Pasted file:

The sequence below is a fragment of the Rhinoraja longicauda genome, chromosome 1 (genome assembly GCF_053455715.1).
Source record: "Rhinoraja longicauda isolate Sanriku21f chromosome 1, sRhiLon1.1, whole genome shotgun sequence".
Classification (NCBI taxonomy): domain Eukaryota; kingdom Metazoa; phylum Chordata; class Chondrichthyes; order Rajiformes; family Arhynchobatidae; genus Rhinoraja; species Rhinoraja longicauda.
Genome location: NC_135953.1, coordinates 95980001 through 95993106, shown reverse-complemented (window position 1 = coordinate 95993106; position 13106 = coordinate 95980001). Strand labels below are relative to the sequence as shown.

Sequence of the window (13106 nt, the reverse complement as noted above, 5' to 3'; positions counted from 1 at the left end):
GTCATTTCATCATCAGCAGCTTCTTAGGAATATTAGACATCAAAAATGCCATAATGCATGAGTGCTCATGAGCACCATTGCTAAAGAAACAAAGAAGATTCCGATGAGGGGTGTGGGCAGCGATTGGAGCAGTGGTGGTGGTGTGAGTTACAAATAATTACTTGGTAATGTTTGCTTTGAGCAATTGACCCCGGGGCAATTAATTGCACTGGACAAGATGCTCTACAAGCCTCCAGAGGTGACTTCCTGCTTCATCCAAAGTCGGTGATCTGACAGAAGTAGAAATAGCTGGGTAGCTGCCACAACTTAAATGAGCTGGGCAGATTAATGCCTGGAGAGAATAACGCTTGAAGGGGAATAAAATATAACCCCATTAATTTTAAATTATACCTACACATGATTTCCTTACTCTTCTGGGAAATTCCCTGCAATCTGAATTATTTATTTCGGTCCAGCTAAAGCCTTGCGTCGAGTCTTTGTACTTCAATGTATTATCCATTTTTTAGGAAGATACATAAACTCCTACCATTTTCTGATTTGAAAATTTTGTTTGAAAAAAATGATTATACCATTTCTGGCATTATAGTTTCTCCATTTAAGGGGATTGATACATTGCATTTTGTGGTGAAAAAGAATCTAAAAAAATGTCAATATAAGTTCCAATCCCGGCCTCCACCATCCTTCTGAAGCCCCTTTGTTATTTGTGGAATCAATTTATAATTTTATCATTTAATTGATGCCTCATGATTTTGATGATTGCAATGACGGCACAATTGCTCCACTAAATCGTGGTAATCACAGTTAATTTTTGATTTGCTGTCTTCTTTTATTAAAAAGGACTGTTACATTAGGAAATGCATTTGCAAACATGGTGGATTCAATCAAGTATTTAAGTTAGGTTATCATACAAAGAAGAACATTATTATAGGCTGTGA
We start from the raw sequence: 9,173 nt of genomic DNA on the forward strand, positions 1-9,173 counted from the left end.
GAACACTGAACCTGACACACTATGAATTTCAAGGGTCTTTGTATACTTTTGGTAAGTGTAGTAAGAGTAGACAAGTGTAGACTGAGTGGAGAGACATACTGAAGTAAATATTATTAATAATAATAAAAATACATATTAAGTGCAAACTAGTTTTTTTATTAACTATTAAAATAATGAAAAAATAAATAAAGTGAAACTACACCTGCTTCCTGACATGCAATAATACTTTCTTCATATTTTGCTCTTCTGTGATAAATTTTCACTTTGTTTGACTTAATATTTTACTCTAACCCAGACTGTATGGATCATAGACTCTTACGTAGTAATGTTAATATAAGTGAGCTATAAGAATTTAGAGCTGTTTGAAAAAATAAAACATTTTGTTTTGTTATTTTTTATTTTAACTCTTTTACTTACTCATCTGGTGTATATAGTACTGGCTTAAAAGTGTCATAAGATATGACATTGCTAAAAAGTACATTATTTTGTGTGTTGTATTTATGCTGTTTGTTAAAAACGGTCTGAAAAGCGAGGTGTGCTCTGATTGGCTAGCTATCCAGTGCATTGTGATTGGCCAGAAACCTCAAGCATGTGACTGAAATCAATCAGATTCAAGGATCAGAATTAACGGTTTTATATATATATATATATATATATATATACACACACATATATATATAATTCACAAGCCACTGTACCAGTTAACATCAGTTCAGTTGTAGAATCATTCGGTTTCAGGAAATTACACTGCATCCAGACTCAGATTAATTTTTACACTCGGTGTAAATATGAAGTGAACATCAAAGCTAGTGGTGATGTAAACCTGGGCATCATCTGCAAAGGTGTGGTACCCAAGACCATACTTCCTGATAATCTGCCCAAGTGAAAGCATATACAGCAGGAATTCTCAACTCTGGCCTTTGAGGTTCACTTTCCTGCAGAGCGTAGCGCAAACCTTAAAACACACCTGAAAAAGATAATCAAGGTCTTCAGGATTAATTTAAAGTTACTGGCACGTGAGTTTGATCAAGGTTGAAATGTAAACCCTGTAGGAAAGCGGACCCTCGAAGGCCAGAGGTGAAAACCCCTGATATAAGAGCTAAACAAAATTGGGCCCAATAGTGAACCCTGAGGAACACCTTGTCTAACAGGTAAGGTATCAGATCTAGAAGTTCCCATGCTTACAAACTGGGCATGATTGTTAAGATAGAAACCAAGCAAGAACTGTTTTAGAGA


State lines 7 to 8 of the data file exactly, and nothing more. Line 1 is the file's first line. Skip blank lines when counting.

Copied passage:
We start from the raw sequence: 9,173 nt of genomic DNA on the forward strand, positions 1-9,173 counted from the left end.
GAACACTGAACCTGACACACTATGAATTTCAAGGGTCTTTGTATACTTTTGGTAAGTGTAGTAAGAGTAGACAAGTGTAGACTGAGTGGAGAGACATACTGAAGTAAATATTATTAATAATAATAAAAATACATATTAAGTGCAAACTAGTTTTTTTATTAACTATTAAAATAATGAAAAAATAAATAAAGTGAAACTACACCTGCTTCCTGACATGCAATAATACTTTCTTCATATTTTGCTCTTCTGTGATAAATTTTCACTTTGTTTGACTTAATATTTTACTCTAACCCAGACTGTATGGATCATAGACTCTTACGTAGTAATGTTAATATAAGTGAGCTATAAGAATTTAGAGCTGTTTGAAAAAATAAAACATTTTGTTTTGTTATTTTTTATTTTAACTCTTTTACTTACTCATCTGGTGTATATAGTACTGGCTTAAAAGTGTCATAAGATATGACATTGCTAAAAAGTACATTATTTTGTGTGTTGTATTTATGCTGTTTGTTAAAAACGGTCTGAAAAGCGAGGTGTGCTCTGATTGGCTAGCTATCCAGTGCATTGTGATTGGCCAGAAACCTCAAGCATGTGACTGAAATCAATCAGATTCAAGGATCAGAATTAACGGTTTTATATATATATATATATATATATATATACACACACATATATATATAATTCACAAGCCACTGTACCAGTTAACATCAGTTCAGTTGTAGAATCATTCGGTTTCAGGAAATTACACTGCATCCAGACTCAGATTAATTTTTACACTCGGTGTAAATATGAAGTGAACATCAAAGCTAGTGGTGATGTAAACCTGGGCATCATCTGCAAAGGTGTGGTACCCAAGACCATACTTCCTGATAATCTGCCCAAGTGAAAGCATATACAGCAGGAATTCTCAACTCTGGCCTTTGAGGTTCACTTTCCTGCAGAGCGTAGCGCAAACCTTAAAACACACCTGAAAAAGATAATCAAGGTCTTCAGGATTAATTTAAAGTTACTGGCACGTGAGTTTGATCAAGGTTGAAATGTAAACCCTGTAGGAAAGCGGACCCTCGAAGGCCAGAGGTGAAAACCCCTGATATAAGAGCTAAACAAAATTGGGCCCAATAGTGAACCCTGAGGAACACCTTGTCTAACAGGTAAGGTATCAGATCTAGAAGTTCCCATGCTTACAAACTGGGCATGATTGTTAAGATAGAAACCAAGCAAGAACTGTTTTAGAGA